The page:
NINILCHIK - Alaska dog mushers are experiencing a prickly start to their training season. Training at lower elevations has been punctuated by porcupine encounters.
Iditarod veteran Tim Osmar, of Ninilchik, said it seems he's seeing more porcupines this year. They've been on the trails, on the beach and even on the road.
"I hate porcupines. I have a bounty on them," said the 23-time Iditarod veteran and a former Yukon Quest champion.
Because most dog mushers wait until after dark to do their early training, there's a better chance of running into a porcupine.
Motorists can keep moving after they hit a porcupine, but Osmar says mushers who have a run-in with one of these barbed creatures can find it far more bothersome.
A recent porcupine accident left Osmar's three lead dogs quilled. He had to flag down a passing car to get his team home.
Back at his house, with the help of family, Osmar was able to pull all the quills out of the dogs.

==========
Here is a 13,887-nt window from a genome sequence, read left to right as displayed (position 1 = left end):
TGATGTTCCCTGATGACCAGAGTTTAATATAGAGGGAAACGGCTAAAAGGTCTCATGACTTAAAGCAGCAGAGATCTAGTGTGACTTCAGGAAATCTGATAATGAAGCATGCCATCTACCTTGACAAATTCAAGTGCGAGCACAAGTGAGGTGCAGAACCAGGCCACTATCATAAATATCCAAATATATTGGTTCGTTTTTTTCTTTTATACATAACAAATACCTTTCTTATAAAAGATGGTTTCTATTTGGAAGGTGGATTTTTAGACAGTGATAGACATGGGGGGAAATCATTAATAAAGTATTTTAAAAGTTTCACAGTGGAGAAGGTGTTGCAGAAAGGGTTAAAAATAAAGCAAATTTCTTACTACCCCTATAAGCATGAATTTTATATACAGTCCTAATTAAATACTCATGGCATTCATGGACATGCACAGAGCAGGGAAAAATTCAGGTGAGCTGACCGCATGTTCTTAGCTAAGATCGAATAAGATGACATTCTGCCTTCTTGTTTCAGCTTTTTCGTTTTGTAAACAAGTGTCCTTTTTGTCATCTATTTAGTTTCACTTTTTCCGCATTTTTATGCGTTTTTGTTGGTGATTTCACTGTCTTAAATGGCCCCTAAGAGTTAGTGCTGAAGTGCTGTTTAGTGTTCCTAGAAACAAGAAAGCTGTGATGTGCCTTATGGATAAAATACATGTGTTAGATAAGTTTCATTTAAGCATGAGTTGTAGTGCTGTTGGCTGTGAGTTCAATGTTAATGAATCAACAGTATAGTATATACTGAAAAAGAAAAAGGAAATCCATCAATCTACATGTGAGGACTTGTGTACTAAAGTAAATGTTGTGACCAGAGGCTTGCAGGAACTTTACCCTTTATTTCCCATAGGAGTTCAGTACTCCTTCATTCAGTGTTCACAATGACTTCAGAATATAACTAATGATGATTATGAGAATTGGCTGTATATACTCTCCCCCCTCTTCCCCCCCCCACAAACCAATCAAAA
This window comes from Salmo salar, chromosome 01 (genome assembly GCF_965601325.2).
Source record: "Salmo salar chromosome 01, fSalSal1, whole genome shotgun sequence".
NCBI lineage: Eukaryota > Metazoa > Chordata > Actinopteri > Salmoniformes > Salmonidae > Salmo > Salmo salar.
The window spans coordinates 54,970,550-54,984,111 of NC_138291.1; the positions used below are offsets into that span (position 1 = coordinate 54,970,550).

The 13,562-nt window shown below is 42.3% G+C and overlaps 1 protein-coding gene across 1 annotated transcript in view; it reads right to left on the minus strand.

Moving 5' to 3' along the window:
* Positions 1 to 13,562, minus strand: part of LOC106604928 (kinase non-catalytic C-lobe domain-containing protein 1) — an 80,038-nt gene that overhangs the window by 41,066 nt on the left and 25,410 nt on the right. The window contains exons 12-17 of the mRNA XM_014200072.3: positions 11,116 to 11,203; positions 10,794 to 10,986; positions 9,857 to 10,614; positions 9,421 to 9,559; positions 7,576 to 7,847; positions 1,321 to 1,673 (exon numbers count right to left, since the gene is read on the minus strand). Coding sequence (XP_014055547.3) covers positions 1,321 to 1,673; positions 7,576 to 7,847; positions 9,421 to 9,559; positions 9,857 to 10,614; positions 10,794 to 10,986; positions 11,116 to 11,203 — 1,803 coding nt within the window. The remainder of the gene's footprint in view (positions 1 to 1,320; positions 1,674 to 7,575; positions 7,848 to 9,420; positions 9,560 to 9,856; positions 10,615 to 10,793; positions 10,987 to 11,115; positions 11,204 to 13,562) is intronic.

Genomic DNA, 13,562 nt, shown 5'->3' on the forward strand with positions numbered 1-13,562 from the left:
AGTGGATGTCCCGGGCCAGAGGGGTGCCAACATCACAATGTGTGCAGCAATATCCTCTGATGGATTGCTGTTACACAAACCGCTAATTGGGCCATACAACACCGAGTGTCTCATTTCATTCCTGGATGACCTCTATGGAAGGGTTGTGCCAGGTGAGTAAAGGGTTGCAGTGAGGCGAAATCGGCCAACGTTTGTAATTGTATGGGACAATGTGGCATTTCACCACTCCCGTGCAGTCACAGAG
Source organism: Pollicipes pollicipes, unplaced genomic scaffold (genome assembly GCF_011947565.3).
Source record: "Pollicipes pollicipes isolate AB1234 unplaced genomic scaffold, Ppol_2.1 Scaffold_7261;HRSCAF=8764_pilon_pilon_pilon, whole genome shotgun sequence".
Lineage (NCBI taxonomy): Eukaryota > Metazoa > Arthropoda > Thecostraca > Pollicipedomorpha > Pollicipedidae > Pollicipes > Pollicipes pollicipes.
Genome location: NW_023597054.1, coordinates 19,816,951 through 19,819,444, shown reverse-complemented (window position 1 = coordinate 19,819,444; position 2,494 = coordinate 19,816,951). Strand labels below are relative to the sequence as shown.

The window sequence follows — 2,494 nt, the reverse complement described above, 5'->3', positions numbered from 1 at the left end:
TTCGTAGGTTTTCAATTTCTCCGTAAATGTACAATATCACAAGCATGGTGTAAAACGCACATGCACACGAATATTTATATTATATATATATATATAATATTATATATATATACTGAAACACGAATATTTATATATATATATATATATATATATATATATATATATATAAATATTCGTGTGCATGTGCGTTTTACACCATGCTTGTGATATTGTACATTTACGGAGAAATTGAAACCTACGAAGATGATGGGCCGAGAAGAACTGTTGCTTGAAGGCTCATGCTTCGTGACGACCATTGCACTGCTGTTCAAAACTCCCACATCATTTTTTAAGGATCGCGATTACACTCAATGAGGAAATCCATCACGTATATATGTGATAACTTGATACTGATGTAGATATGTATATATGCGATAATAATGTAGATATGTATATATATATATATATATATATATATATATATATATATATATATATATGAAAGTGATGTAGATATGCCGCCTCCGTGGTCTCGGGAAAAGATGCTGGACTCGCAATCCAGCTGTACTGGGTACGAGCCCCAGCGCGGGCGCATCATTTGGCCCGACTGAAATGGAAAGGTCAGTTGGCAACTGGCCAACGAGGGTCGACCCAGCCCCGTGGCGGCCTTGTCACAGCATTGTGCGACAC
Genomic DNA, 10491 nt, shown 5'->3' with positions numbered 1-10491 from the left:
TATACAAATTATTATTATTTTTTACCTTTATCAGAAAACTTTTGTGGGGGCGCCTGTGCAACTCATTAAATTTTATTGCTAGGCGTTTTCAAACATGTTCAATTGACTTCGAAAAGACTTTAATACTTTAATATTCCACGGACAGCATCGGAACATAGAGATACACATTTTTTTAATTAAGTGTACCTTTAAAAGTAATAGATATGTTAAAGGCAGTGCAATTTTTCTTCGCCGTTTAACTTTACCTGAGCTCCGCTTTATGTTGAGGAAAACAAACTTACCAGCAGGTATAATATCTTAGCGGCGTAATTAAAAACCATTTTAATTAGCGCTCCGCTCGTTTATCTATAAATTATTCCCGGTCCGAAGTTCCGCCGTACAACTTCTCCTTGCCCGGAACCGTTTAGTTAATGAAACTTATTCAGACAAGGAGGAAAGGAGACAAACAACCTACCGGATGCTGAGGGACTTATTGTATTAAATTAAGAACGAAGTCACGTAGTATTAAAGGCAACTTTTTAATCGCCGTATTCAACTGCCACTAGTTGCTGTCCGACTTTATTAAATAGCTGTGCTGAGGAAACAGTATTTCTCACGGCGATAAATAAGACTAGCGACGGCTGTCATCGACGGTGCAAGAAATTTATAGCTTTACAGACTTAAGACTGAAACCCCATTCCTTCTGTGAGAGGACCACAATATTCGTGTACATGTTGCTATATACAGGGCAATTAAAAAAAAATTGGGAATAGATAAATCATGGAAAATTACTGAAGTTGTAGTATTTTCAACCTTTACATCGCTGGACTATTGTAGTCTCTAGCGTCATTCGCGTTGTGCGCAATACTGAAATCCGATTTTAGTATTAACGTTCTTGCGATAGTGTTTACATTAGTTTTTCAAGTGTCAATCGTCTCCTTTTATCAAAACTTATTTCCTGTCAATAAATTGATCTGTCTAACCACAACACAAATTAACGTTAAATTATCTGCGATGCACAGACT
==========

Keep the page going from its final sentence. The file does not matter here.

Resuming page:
His neighbor - a fellow musher - was not as lucky when his dog team hit a porcupine at night a few days later.
"I had one get quilled bad. I had to take it to the vet to get them out," said Will Faulkner, a veteran of numerous Tustumena 200 Sled Dog Races.
The dog of another mushing neighbor, Jenni Van Muijen, who runs dogs for Osmar's father Dean, found a porcupine in the yard. The dog got dozens of quills on its head and inside its mouth.
"I stopped counting at 150 quills," she said.
Osmar said knowing so many other mushers have hit porcupines, he is more vigilant than ever when he runs in the dark. Maybe even a little too vigilant, he said.
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